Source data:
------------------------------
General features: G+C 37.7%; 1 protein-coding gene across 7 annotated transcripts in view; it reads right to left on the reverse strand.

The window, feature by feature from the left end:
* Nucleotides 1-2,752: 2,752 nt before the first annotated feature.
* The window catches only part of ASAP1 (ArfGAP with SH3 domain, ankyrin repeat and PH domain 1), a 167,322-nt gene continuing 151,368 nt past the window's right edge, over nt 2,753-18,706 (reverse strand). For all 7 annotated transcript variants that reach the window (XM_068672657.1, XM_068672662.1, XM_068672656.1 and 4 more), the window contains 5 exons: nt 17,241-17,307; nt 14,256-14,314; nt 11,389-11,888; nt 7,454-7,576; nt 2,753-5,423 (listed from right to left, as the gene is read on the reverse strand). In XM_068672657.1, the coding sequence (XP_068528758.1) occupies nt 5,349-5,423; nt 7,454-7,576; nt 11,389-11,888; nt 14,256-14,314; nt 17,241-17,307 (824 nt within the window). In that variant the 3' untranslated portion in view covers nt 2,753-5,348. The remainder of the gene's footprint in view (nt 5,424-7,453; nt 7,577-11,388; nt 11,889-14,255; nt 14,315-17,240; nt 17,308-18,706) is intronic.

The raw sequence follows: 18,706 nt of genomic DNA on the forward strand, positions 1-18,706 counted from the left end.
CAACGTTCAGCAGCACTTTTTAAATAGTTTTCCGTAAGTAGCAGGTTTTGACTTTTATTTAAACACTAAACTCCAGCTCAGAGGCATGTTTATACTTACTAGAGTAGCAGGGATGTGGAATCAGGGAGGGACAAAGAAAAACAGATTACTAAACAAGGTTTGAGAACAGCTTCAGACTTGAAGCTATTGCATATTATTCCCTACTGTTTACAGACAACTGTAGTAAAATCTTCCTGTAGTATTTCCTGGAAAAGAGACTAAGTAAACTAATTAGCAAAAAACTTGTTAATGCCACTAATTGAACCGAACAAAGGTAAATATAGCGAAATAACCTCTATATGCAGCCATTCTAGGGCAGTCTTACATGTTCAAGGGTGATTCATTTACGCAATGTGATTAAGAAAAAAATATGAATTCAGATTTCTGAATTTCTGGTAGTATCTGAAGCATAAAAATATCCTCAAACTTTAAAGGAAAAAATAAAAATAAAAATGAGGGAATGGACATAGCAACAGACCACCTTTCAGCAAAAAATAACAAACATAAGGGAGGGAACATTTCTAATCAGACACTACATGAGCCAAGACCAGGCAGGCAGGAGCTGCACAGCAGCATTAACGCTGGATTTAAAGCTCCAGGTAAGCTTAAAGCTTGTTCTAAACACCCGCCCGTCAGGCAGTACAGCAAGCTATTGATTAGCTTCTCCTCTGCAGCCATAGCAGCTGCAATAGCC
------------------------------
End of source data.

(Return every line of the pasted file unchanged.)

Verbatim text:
General features: G+C 37.7%; 1 protein-coding gene across 7 annotated transcripts in view; it reads right to left on the reverse strand.

The window, feature by feature from the left end:
* Nucleotides 1-2,752: 2,752 nt before the first annotated feature.
* The window catches only part of ASAP1 (ArfGAP with SH3 domain, ankyrin repeat and PH domain 1), a 167,322-nt gene continuing 151,368 nt past the window's right edge, over nt 2,753-18,706 (reverse strand). For all 7 annotated transcript variants that reach the window (XM_068672657.1, XM_068672662.1, XM_068672656.1 and 4 more), the window contains 5 exons: nt 17,241-17,307; nt 14,256-14,314; nt 11,389-11,888; nt 7,454-7,576; nt 2,753-5,423 (listed from right to left, as the gene is read on the reverse strand). In XM_068672657.1, the coding sequence (XP_068528758.1) occupies nt 5,349-5,423; nt 7,454-7,576; nt 11,389-11,888; nt 14,256-14,314; nt 17,241-17,307 (824 nt within the window). In that variant the 3' untranslated portion in view covers nt 2,753-5,348. The remainder of the gene's footprint in view (nt 5,424-7,453; nt 7,577-11,388; nt 11,889-14,255; nt 14,315-17,240; nt 17,308-18,706) is intronic.

The raw sequence follows: 18,706 nt of genomic DNA on the forward strand, positions 1-18,706 counted from the left end.
CAACGTTCAGCAGCACTTTTTAAATAGTTTTCCGTAAGTAGCAGGTTTTGACTTTTATTTAAACACTAAACTCCAGCTCAGAGGCATGTTTATACTTACTAGAGTAGCAGGGATGTGGAATCAGGGAGGGACAAAGAAAAACAGATTACTAAACAAGGTTTGAGAACAGCTTCAGACTTGAAGCTATTGCATATTATTCCCTACTGTTTACAGACAACTGTAGTAAAATCTTCCTGTAGTATTTCCTGGAAAAGAGACTAAGTAAACTAATTAGCAAAAAACTTGTTAATGCCACTAATTGAACCGAACAAAGGTAAATATAGCGAAATAACCTCTATATGCAGCCATTCTAGGGCAGTCTTACATGTTCAAGGGTGATTCATTTACGCAATGTGATTAAGAAAAAAATATGAATTCAGATTTCTGAATTTCTGGTAGTATCTGAAGCATAAAAATATCCTCAAACTTTAAAGGAAAAAATAAAAATAAAAATGAGGGAATGGACATAGCAACAGACCACCTTTCAGCAAAAAATAACAAACATAAGGGAGGGAACATTTCTAATCAGACACTACATGAGCCAAGACCAGGCAGGCAGGAGCTGCACAGCAGCATTAACGCTGGATTTAAAGCTCCAGGTAAGCTTAAAGCTTGTTCTAAACACCCGCCCGTCAGGCAGTACAGCAAGCTATTGATTAGCTTCTCCTCTGCAGCCATAGCAGCTGCAATAGCC